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Front Page » December 3, 2009 » Focus on Holidays » Christmas cheer...
Published 2,130 days ago

Christmas cheer...

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Price City Fire Chief

Every year we hear heartbreaking stories about Christmas trees or unattended candles starting a fire and destroying someone's home. In an attempt to prevent as holiday tragedy, we offer the following tips to have a joyous season.

First when decorating a tree, always use lights listed by a testing laboratory. Take note that most lights are designed only for indoor or outdoor use, but not both. It's important to know that smaller mini bulbs produce less heat.

Next, only use extension cords which are approved by an authorized testing laboratory and have wiring sufficient for the amperage of the lighting.

While it is easy to avoid the next suggestion, always take time to read and follow the manufacturer's instructions on how to use tree lights. Strings of lights with worn, frayed or broken cords or loose bulb connections should not be used. Professionals recommend that no more than three strands of push-in bulbs and a maximum of 50 bulbs for screw-in bulbs be used on any circuit.

Always unplug Christmas tree lights before leaving home or going to bed.

Bring outdoor electrical lights inside after the holidays. Most outdoor holiday lighting isn't designed to be left out in the weathers battering elements forever. If they are taken them down after the holidays it will extend their life and the homeowner should get many years of useful life out of them before replacement is needed.

Never use lit candles to decorate a tree, and make sure any lit candles in the room are placed well away from tree branches. Pine and fur trees are very flammable, particularly as they dry out.

Try to keep live trees as moist as possible by giving them plenty of water daily.Trees in stands in the house can use as much as a quart of water per day. Don't purchase a tree that is dry or dropping needles. Check for fresh, green needles and place the tree in a sturdy tree stand designed to prevent tip over. Any artificial tree purchased should be labeled as fire-retardant.

Children and pets are fascinated with Christmas trees. Keep a watchful eye on children and pets when they are around the tree and do not let them play with the wiring or lights. If glass or breakable bulbs are used, keep them out of reach of small children and pets. Dogs and cats can occasionally chew on wiring or extension cords, so take precautions to avoid this problem.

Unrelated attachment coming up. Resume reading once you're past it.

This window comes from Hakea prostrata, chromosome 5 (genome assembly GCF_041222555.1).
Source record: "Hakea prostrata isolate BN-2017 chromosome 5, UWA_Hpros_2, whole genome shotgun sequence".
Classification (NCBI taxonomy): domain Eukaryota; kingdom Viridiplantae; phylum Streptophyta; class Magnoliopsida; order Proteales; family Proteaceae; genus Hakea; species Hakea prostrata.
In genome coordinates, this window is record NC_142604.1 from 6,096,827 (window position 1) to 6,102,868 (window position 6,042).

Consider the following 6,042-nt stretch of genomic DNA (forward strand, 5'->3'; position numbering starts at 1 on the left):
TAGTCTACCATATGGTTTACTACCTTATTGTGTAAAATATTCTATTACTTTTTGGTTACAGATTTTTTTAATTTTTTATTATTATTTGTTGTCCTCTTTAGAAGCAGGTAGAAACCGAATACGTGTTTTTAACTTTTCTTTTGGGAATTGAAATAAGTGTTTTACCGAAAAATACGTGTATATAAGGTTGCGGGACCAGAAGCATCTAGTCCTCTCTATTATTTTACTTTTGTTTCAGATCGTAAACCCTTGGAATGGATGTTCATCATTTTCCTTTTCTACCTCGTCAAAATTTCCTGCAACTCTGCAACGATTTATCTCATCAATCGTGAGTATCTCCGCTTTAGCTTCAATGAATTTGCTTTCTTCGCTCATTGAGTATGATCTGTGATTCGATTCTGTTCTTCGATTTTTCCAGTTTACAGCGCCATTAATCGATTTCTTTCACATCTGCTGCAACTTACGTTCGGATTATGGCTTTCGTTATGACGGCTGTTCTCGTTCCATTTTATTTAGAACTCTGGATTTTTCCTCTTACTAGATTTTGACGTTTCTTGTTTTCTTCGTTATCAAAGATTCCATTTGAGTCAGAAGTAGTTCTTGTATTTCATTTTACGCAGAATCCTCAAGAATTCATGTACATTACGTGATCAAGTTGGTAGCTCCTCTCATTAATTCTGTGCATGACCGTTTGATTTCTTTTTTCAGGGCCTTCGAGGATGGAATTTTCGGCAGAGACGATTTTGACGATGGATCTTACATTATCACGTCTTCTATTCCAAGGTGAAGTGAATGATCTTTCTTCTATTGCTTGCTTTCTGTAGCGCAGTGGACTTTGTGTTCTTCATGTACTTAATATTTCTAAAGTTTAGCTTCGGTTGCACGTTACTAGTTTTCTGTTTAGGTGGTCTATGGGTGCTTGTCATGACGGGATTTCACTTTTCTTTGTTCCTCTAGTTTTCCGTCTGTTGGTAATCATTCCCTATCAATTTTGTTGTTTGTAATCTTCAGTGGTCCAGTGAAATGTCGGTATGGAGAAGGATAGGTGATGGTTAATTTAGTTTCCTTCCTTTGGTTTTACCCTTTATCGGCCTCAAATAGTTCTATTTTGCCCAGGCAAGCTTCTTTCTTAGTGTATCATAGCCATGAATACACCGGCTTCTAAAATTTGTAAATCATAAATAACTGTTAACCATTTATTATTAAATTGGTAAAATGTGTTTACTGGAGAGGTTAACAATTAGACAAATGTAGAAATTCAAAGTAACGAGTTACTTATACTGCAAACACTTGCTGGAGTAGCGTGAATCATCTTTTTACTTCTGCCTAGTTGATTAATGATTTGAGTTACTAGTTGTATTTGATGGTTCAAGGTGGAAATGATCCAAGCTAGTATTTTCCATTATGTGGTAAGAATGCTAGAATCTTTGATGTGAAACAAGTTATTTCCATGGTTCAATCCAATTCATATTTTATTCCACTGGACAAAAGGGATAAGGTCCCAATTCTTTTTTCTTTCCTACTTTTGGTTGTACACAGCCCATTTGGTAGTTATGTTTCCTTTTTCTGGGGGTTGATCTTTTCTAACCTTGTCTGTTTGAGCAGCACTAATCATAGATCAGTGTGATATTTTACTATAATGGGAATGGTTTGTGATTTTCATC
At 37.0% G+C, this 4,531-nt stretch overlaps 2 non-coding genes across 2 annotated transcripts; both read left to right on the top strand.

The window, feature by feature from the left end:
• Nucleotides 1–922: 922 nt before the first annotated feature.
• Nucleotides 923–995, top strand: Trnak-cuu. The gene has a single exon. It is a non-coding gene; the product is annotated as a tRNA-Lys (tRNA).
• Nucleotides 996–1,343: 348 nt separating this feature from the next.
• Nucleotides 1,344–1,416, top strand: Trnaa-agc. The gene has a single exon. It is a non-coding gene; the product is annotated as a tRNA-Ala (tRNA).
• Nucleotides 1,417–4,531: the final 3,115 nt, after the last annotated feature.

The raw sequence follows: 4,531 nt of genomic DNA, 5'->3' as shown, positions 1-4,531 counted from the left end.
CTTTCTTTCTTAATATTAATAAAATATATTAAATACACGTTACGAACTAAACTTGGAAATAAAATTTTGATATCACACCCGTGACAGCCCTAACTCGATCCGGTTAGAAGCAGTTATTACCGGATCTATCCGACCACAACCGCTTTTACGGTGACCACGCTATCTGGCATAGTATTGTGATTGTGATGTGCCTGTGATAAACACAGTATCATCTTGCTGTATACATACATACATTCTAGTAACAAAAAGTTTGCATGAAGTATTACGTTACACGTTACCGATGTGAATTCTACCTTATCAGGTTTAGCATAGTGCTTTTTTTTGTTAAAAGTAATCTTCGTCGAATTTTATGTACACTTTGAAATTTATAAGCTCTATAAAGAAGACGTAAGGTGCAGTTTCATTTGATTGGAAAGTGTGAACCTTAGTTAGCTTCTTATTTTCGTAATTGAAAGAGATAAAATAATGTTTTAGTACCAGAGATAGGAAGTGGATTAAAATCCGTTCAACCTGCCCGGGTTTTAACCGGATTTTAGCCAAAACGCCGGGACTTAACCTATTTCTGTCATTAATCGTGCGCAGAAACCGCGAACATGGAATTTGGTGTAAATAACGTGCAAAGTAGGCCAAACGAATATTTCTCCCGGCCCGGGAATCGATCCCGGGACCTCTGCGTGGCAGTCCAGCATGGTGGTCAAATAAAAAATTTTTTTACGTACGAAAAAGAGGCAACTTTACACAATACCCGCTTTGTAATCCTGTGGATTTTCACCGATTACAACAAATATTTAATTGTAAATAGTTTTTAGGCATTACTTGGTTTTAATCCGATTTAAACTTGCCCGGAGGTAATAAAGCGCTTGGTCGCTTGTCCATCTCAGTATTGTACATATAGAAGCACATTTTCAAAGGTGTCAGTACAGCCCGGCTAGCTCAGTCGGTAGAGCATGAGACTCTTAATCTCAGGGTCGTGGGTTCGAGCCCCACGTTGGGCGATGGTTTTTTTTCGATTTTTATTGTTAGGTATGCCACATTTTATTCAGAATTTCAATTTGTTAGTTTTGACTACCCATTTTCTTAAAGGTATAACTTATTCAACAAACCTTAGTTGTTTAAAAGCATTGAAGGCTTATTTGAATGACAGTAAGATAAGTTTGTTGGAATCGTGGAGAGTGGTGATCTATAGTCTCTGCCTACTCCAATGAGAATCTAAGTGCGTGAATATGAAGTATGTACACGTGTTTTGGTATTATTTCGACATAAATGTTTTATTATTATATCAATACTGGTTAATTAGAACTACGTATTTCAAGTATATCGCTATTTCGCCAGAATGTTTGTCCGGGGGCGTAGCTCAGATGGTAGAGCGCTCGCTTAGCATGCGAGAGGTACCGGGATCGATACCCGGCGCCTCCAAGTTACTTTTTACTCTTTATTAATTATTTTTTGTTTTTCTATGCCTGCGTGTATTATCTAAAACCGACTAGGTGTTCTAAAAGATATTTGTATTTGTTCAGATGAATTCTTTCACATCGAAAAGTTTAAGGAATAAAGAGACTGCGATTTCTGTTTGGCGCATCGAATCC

Make sure the tree is at least three feet (one meter) away from any heat source, such as fireplaces and radiators. Try to position the tree near an outlet so that extension cords don't pose a trip or wear hazard. Lastly, do not place the tree where it may block an outside door or exit.

Safely dispose of the tree when it begins dropping needles. Dried-out trees are highly flammable and should not be left in the house or garage, or even placed against the house. Many trees can be shredded and the chips can be used as mulch.

Candles place a particularly warm glow on the holidays. But they can cause major problems if placed in the wrong places and if used in the wrong ways.

Candles present a severe risk of house fires if safety precautions are not taken. The U.S. Product Safety Commission indicates that as high as 85 percent of all candle related fires could be avoided if consumers follow three basic rules.

Never leave a burning candle unattended.

Never leave a burning candle on or near anything that might catch fire.

Keep candles out of reach of children and pets.

The National Candle Association and the U.S. Fire Administration indicate that accidental candle fires account for approximately four percent of all U.S. residential fires and they urge consumers to follow these basic rules of fire safety when burning candles.

Before lighting a candle:

Trim the wick 1/4 inch each time before burning. Long or crooked wicks can cause uneven burning, dripping or flaring.

Always use a candleholder specifically designed for candle use. It should be heat resistant, sturdy, and large enough to contain any drips or melted wax.

Burn candles in a well-ventilated room.

Place the candleholder on a stable, heat-resistant surface.

Keep the wax pool clear of wick trimmings, matches and debris at all times.

Avoid drafts, vents or air currents. This will help prevent rapid or uneven burning, sooting, and excessive dripping.

Follow the manufacturer's recommendations on burn time and proper use.

While burning candles there are some other rules to follow.

Never touch or move a burning candle. Never move a votive or container candle when the wax is liquefied.

Don't burn a candle all the way down. For a margin of safety, discontinue burning a candle when two inches of wax remains (1/2 inch if in a container).

Extinguish a candle if the flame becomes too high or flickers repeatedly. Let the candle cool, trim the wick, and check for unwanted drafts before re-lighting.

Always keep the candle within sight. If you are going to leave the room, be sure to first blow out all candles.

When putting out a candle care is also important.

Use a candle snuffer to extinguish a candle. It's the safest way to prevent hot wax from spattering.

Never use water to extinguish a candle. Water can cause the hot wax to splatter and might break a glass container.

Make sure the candle is completely out and the wick ember is no longer glowing before leaving the room.

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